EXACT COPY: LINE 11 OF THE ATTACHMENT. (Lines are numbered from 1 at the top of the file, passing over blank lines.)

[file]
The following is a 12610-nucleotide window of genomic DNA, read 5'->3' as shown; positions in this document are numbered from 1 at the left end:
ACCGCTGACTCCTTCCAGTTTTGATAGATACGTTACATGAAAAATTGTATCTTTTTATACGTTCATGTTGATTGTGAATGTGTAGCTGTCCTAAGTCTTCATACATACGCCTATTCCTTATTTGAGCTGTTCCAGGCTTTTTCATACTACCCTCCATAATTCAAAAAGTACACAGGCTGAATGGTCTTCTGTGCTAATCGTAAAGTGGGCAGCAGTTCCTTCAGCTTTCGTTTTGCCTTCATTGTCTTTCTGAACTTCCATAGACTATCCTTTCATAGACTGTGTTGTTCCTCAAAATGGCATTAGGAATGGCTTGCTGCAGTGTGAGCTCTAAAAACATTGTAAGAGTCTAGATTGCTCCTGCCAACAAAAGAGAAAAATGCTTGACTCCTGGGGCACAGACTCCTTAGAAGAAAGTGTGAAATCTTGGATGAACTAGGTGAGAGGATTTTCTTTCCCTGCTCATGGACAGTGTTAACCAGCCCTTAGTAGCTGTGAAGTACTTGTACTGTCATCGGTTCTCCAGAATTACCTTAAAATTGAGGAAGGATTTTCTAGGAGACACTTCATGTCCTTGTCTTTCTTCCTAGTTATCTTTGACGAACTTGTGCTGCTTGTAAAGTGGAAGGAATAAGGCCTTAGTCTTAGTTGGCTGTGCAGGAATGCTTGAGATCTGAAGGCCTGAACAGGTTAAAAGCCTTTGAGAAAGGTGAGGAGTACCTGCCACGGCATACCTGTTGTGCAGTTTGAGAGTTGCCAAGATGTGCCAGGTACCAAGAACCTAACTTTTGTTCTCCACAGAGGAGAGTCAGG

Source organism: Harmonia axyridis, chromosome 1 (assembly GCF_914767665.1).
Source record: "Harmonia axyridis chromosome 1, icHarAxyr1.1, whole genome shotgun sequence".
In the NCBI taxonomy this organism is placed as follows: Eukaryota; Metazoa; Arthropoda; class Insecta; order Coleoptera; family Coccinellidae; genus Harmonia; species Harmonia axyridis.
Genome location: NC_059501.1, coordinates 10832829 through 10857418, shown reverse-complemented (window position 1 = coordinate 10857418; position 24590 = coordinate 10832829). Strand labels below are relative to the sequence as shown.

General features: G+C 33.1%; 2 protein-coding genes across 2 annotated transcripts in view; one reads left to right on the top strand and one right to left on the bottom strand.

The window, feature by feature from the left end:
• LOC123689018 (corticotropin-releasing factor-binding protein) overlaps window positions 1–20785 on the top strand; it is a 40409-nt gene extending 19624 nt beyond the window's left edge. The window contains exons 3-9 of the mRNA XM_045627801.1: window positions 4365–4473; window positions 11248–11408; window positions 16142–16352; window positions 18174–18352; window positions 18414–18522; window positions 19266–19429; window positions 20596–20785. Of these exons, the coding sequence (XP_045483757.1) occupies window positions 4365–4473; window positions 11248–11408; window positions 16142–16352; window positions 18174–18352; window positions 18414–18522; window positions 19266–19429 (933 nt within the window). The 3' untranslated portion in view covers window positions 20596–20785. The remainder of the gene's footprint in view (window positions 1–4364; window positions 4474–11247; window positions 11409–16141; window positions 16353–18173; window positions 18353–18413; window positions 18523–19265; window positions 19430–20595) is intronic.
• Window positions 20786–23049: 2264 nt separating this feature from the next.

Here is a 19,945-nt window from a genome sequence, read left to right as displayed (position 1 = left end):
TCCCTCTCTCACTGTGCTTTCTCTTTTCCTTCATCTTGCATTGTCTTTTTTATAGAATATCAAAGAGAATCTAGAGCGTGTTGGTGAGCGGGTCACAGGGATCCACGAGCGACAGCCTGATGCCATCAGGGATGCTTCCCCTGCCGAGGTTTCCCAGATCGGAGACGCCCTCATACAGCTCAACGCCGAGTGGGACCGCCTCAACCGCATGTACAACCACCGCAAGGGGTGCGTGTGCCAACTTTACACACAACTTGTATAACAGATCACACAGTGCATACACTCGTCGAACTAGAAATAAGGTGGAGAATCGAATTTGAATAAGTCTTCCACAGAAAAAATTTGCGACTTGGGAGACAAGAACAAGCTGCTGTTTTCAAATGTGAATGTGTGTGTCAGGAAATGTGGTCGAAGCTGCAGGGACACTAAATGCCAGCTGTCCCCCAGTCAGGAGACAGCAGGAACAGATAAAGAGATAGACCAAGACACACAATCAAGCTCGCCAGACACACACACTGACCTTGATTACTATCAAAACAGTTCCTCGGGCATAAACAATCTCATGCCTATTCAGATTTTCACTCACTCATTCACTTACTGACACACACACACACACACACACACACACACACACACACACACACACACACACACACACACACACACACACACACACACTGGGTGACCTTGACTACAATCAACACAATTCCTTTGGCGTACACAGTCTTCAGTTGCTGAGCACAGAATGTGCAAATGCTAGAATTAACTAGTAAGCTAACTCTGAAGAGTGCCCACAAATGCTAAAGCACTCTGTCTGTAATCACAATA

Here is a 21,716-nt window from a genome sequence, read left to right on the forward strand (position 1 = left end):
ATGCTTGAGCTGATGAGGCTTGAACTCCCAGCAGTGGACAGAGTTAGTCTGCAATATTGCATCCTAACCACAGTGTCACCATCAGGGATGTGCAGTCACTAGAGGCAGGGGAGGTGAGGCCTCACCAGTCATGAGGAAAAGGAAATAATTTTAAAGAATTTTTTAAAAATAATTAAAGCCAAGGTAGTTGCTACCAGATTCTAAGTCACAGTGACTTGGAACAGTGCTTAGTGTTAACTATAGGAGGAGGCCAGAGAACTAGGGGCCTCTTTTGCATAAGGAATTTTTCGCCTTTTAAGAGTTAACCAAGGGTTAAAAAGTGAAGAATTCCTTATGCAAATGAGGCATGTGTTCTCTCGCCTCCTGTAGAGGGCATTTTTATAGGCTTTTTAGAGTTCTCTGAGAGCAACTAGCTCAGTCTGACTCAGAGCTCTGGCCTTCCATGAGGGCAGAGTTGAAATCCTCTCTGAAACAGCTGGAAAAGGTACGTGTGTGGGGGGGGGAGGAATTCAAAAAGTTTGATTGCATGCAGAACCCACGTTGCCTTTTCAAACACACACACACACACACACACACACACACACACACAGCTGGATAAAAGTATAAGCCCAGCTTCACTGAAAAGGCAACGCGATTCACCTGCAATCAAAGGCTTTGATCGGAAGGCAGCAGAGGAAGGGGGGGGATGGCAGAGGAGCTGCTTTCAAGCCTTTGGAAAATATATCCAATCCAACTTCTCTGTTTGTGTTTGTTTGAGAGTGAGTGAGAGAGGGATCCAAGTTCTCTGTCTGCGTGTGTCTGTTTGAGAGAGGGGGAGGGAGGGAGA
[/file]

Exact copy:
Here is a 19,945-nt window from a genome sequence, read left to right as displayed (position 1 = left end):